But everything seemed still. Quiet. A homey little neighborhood to raise a family in.
Except he had heard that scream.
His chest squeezed for air, and he slammed on the brakes and skidded up the drive. He threw the Jeep into Park, and held his weapon at the ready as he raced up to the front door.
Cop instincts kicked in, and he scanned the outside of the house and yard again, but nothing looked amiss. He glanced through the front window, but the den looked normal toys on the floor, magazines on the table, TV running with cartoons.
Only the Christmas tree had been tipped over, ornaments scattered across the floor.
He reached for the doorknob, and the door swung open. His breath lodged in his throat, panic knotting his insides. No sounds of holiday music or Timmy chattering.
Gripping his weapon tighter, he inched inside, senses honed for signs of an intruder.
Slowly, he made his way through the den to the kitchen. The Advent calendar glared at him, mocking him with a reminder that Christmas was only a few days away.
There was a half-empty coffee cup on the counter and an overturned cereal bowl on the table. Milk dripped onto the floor.
Terror seized him.
A creaking sound suddenly splintered the air, and he swung around, braced to shoot but he saw nothing. Then another sound came from above, water running the shower? No, the tub overflowing.
He clenched his jaw, then inched toward the staircase, slowly climbing it and listening for an intruder, for Marie, for his son.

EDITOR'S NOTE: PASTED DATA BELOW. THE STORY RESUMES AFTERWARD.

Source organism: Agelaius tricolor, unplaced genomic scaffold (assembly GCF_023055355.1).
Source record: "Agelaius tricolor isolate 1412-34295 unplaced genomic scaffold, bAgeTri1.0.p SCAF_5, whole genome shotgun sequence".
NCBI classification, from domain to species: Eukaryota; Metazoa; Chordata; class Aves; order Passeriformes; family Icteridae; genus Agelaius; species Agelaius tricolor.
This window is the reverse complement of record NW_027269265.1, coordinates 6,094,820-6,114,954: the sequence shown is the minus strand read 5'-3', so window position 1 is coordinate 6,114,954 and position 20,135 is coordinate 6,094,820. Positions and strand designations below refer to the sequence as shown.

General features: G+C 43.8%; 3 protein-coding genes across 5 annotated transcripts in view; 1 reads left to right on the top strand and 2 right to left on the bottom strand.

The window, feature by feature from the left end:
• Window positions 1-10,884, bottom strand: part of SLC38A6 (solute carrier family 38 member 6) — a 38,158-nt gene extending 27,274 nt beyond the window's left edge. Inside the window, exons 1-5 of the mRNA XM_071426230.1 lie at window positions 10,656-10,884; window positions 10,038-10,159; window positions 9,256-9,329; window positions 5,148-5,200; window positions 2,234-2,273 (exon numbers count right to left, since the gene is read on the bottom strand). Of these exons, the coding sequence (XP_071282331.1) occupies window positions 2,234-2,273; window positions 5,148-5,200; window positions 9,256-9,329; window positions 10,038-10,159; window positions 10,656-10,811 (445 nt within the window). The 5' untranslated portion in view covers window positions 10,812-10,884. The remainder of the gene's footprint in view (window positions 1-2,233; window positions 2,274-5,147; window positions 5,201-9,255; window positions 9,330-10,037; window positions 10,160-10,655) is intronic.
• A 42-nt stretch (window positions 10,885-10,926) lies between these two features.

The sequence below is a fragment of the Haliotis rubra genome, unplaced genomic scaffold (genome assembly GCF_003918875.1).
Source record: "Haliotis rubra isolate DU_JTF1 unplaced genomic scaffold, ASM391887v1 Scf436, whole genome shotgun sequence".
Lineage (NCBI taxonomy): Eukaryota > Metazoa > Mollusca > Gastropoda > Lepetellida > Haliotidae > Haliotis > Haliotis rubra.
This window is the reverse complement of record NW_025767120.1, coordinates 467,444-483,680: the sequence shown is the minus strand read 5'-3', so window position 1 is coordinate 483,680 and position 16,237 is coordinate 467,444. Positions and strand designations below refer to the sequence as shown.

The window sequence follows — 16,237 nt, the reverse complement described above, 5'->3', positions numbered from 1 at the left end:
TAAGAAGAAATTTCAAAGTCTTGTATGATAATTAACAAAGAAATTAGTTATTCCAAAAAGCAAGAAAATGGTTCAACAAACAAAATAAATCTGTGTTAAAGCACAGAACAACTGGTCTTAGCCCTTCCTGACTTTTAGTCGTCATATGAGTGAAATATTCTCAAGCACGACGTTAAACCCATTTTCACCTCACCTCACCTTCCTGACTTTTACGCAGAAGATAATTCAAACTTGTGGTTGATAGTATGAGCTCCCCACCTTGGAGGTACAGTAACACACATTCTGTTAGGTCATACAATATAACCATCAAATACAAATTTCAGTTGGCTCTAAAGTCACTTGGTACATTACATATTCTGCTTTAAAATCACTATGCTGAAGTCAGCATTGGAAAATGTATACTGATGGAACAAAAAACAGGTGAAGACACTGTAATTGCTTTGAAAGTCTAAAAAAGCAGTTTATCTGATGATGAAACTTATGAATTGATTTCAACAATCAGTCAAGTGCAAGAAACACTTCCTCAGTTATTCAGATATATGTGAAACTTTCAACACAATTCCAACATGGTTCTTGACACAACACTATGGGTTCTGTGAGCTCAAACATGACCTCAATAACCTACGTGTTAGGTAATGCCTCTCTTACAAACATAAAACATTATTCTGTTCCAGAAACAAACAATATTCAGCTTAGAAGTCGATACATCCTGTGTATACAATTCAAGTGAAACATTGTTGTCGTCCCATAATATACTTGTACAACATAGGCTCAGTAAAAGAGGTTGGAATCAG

Any sign of life.
A quick glance into Timmy's room and it appeared empty. Bed unmade. Toy airplane on the floor. Legos scattered. Stuffed dinosaur on his pillow.
Where was his son?
His hand trembled as he bypassed the room and edged toward the bedroom where Marie slept. One look inside, and his heart stopped.
The lamp was broken on the floor. Pillows tossed on the carpet. The corner chair overturned. Glass shards from the mirror were scattered on the vanity.
A sea of red flashed in front of him. Blood it soaked the sheets and led a trail into the bathroom.
His stomach revolted, but he forced himself to scan the corners of the room before slowly entering the bathroom. Blood streaked the floor and led toward the claw-foot tub.
A groan settled deep in his gut.
Marie. Her eyes stood wide-open in death. Blood dripped down her neck and bare chest. Her arms dangled lifelessly over the tub edge, one leg askew.
For a moment, he choked. Couldn't make himself move. He'd seen dozens of dead bodies before but none so personal none that he cared about.
Emotions crowded his throat and chest, and he gripped the wall to steady himself. He had to. Had to get control. Slide that wall back into place so he could do his job.
Every second counted.
Fighting nausea, he slowly walked toward her and felt for a pulse. Although he knew before he touched her that it was too late.
Dugan had done this. Had gotten his payback by killing his son's mother.
That creaking sound suddenly echoed again. He froze, hand clenching his gun, then spun around.